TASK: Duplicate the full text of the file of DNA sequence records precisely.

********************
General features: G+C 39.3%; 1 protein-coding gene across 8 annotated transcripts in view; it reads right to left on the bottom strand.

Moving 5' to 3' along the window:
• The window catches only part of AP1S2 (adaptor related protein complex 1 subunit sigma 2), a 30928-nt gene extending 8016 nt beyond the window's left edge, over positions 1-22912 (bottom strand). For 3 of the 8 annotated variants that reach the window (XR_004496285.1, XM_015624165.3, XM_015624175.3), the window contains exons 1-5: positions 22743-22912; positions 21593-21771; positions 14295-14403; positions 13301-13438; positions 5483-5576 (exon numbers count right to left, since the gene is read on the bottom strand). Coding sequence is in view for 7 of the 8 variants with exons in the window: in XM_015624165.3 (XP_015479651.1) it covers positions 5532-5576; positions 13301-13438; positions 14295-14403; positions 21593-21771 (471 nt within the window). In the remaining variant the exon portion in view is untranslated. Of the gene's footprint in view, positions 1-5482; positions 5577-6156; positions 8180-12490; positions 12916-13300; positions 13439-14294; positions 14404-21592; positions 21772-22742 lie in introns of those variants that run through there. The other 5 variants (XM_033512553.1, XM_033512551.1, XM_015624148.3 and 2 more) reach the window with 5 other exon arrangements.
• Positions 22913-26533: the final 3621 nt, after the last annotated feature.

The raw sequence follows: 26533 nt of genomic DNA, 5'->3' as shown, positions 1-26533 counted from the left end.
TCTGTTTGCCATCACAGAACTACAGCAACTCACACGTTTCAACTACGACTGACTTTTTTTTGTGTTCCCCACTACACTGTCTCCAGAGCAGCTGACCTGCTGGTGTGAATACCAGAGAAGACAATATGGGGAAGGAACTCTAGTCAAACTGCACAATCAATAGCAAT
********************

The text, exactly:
General features: G+C 39.3%; 1 protein-coding gene across 8 annotated transcripts in view; it reads right to left on the bottom strand.

Moving 5' to 3' along the window:
• The window catches only part of AP1S2 (adaptor related protein complex 1 subunit sigma 2), a 30928-nt gene extending 8016 nt beyond the window's left edge, over positions 1-22912 (bottom strand). For 3 of the 8 annotated variants that reach the window (XR_004496285.1, XM_015624165.3, XM_015624175.3), the window contains exons 1-5: positions 22743-22912; positions 21593-21771; positions 14295-14403; positions 13301-13438; positions 5483-5576 (exon numbers count right to left, since the gene is read on the bottom strand). Coding sequence is in view for 7 of the 8 variants with exons in the window: in XM_015624165.3 (XP_015479651.1) it covers positions 5532-5576; positions 13301-13438; positions 14295-14403; positions 21593-21771 (471 nt within the window). In the remaining variant the exon portion in view is untranslated. Of the gene's footprint in view, positions 1-5482; positions 5577-6156; positions 8180-12490; positions 12916-13300; positions 13439-14294; positions 14404-21592; positions 21772-22742 lie in introns of those variants that run through there. The other 5 variants (XM_033512553.1, XM_033512551.1, XM_015624148.3 and 2 more) reach the window with 5 other exon arrangements.
• Positions 22913-26533: the final 3621 nt, after the last annotated feature.

The raw sequence follows: 26533 nt of genomic DNA, 5'->3' as shown, positions 1-26533 counted from the left end.
TCTGTTTGCCATCACAGAACTACAGCAACTCACACGTTTCAACTACGACTGACTTTTTTTTGTGTTCCCCACTACACTGTCTCCAGAGCAGCTGACCTGCTGGTGTGAATACCAGAGAAGACAATATGGGGAAGGAACTCTAGTCAAACTGCACAATCAATAGCAAT